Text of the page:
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THE WOODLANDS, Texas – Earl Sprunger sits in his hospital bed, struggling to speak. He anxiously strokes his long, scraggly goatee every time he winces in pain. He’d hoped to shave it off before coming to the hospital, but there wasn’t time.
The 67-year-old originally showed up here, at Houston Methodist The Woodlands Hospital, when an existing stomach issue flared up so badly he couldn’t stand. He tested positive for COVID and was admitted.
All vaccines in the United States must go through three phases of clinical trials to make sure they are safe and effective. During the development of COVID-19 vaccines, phases overlapped to speed up the process, but all phases were completed, according to the Centers for Disease Control and Prevention. State data shows that unvaccinated Texans made up 85% of coronavirus cases and deaths from Jan. 15 to Oct. 1, 2021.
Should I still get the vaccine if I've had COVID-19?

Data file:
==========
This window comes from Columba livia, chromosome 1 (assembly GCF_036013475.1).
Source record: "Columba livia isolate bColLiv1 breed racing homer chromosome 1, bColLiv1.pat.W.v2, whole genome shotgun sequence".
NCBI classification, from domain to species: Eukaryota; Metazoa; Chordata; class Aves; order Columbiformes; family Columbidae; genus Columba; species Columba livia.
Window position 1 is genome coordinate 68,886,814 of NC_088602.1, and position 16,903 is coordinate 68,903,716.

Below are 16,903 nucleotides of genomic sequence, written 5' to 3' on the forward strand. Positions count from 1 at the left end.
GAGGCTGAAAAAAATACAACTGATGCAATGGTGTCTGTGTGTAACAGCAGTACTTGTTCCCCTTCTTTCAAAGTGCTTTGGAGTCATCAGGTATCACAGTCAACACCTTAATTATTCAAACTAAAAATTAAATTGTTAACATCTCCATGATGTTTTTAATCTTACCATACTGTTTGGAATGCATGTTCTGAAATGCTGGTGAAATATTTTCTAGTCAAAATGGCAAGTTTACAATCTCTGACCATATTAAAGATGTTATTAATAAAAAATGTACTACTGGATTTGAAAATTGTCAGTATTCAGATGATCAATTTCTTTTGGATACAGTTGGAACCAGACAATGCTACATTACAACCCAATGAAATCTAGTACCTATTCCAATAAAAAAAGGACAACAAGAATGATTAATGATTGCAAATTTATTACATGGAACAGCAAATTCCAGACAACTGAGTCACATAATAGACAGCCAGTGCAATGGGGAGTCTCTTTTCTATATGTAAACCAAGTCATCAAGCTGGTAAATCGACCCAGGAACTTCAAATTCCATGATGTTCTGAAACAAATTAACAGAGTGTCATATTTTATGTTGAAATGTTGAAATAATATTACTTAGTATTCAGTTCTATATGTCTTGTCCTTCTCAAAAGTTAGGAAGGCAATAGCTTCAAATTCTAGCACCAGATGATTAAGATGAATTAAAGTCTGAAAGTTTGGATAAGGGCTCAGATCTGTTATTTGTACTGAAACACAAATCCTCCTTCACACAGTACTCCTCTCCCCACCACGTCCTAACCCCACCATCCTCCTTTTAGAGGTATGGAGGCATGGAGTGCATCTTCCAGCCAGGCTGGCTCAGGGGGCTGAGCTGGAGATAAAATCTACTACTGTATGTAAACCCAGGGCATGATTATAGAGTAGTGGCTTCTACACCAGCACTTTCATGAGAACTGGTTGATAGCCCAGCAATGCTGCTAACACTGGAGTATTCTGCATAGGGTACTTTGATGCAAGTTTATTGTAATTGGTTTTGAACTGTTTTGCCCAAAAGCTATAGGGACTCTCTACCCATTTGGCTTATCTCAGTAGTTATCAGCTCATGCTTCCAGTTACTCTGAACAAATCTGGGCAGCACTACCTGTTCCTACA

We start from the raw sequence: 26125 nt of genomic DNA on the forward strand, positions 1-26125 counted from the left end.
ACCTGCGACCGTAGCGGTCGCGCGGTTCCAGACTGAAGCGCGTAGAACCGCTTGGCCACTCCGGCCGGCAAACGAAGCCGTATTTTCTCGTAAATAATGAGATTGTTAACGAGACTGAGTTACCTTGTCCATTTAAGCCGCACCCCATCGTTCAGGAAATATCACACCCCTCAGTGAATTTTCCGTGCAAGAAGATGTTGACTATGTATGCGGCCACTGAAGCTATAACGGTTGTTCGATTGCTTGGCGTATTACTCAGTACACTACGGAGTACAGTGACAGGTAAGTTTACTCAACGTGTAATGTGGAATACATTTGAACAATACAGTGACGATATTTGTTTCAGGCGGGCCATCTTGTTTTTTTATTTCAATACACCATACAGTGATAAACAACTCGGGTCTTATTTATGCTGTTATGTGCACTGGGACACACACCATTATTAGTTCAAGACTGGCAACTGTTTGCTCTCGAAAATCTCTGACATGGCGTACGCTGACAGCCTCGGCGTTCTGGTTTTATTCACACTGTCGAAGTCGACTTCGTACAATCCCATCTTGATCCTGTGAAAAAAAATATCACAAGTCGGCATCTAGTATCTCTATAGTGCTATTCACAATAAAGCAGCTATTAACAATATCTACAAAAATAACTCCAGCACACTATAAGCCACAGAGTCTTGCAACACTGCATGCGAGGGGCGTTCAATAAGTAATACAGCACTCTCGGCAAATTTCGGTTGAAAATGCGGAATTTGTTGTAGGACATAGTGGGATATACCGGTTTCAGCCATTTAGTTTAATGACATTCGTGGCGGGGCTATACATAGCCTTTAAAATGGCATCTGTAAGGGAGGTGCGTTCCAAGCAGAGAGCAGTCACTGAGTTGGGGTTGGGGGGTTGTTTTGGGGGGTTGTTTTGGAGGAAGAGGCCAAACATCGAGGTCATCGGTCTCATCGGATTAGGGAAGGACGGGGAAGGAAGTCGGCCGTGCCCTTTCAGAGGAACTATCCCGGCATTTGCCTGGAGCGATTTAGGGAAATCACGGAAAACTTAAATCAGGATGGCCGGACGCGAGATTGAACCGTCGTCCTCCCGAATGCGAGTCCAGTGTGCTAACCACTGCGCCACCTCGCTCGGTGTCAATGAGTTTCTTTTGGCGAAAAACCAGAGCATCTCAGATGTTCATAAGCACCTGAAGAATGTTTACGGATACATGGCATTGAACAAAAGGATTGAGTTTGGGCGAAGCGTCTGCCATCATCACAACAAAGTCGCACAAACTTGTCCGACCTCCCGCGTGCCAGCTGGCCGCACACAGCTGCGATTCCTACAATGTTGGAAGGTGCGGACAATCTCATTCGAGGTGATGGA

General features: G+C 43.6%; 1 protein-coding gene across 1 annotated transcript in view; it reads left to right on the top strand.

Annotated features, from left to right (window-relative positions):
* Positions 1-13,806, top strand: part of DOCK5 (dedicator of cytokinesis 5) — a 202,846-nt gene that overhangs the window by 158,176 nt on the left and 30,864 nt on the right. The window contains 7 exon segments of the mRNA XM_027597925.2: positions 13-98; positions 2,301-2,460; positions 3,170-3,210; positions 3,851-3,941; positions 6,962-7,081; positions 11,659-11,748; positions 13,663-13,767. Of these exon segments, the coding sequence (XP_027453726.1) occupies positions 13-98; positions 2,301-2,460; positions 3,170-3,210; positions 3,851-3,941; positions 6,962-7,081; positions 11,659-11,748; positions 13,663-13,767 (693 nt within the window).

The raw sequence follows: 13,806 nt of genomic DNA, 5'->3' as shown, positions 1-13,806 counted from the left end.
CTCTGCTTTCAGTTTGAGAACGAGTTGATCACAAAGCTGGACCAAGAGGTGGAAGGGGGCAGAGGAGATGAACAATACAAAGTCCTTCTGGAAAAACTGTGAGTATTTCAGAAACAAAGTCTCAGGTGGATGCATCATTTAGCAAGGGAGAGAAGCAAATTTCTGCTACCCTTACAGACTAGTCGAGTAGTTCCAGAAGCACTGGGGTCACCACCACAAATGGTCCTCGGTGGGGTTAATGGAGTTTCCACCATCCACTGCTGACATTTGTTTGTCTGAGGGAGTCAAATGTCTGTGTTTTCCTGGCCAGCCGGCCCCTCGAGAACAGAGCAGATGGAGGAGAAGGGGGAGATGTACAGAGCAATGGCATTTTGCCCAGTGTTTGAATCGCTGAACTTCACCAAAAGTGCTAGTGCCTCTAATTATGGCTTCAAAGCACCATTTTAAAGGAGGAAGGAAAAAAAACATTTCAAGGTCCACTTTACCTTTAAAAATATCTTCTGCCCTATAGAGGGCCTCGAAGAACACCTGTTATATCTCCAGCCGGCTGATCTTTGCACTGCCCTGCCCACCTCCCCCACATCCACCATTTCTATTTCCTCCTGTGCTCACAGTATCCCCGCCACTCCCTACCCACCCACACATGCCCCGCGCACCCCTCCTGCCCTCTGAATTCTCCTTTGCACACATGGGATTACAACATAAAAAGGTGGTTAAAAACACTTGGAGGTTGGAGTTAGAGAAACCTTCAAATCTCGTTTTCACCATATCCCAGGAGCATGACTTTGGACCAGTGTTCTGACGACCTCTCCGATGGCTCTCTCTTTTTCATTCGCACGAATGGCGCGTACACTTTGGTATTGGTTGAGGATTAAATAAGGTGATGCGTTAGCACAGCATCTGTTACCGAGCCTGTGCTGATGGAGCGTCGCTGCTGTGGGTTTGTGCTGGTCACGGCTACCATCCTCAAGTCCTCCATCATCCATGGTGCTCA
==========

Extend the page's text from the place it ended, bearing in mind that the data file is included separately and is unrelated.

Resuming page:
Yes. Research has not yet shown how long you are protected from getting COVID-19 again after recovering from COVID-19, according to the Centers for Disease Control and Prevention, and vaccination will boost protection.
If you were treated for COVID-19 with monoclonal antibodies or convalescent plasma, you should wait 90 days before getting a COVID-19 vaccine. Talk to your doctor if you are unsure what treatments you received or if you have more questions about getting a COVID-19 vaccine.
Where can I get the COVID-19 vaccine in Texas?
Most chain pharmacies and many independent ones have a ready supply of the vaccine, and many private doctors' offices also have it. Texas has compiled other options for finding vaccine appointments here, and businesses or civic organizations can set up vaccine clinics to offer it to employees, visitors, customers or members. The vaccine is free, and you don’t need health insurance to get it.